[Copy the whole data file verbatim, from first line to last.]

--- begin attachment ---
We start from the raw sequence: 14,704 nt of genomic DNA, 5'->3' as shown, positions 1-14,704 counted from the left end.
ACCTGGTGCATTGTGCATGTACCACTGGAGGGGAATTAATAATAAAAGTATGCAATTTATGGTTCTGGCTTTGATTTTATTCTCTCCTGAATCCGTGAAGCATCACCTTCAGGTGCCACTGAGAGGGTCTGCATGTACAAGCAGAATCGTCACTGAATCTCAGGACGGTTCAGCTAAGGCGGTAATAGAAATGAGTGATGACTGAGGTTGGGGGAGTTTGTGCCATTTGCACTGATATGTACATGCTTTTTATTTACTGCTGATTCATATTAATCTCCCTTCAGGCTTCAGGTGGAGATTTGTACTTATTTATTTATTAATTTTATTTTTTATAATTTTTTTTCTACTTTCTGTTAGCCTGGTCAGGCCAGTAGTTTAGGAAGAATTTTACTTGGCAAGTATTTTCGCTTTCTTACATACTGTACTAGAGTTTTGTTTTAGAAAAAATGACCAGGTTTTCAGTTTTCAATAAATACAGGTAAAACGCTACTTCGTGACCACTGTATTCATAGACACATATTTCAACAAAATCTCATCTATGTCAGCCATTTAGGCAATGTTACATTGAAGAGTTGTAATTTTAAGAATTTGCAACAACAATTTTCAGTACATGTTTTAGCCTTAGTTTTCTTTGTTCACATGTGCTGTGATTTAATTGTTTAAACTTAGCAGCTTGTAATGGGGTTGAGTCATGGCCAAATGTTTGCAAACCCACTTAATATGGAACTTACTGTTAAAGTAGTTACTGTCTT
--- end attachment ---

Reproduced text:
We start from the raw sequence: 14,704 nt of genomic DNA, 5'->3' as shown, positions 1-14,704 counted from the left end.
ACCTGGTGCATTGTGCATGTACCACTGGAGGGGAATTAATAATAAAAGTATGCAATTTATGGTTCTGGCTTTGATTTTATTCTCTCCTGAATCCGTGAAGCATCACCTTCAGGTGCCACTGAGAGGGTCTGCATGTACAAGCAGAATCGTCACTGAATCTCAGGACGGTTCAGCTAAGGCGGTAATAGAAATGAGTGATGACTGAGGTTGGGGGAGTTTGTGCCATTTGCACTGATATGTACATGCTTTTTATTTACTGCTGATTCATATTAATCTCCCTTCAGGCTTCAGGTGGAGATTTGTACTTATTTATTTATTAATTTTATTTTTTATAATTTTTTTTCTACTTTCTGTTAGCCTGGTCAGGCCAGTAGTTTAGGAAGAATTTTACTTGGCAAGTATTTTCGCTTTCTTACATACTGTACTAGAGTTTTGTTTTAGAAAAAATGACCAGGTTTTCAGTTTTCAATAAATACAGGTAAAACGCTACTTCGTGACCACTGTATTCATAGACACATATTTCAACAAAATCTCATCTATGTCAGCCATTTAGGCAATGTTACATTGAAGAGTTGTAATTTTAAGAATTTGCAACAACAATTTTCAGTACATGTTTTAGCCTTAGTTTTCTTTGTTCACATGTGCTGTGATTTAATTGTTTAAACTTAGCAGCTTGTAATGGGGTTGAGTCATGGCCAAATGTTTGCAAACCCACTTAATATGGAACTTACTGTTAAAGTAGTTACTGTCTT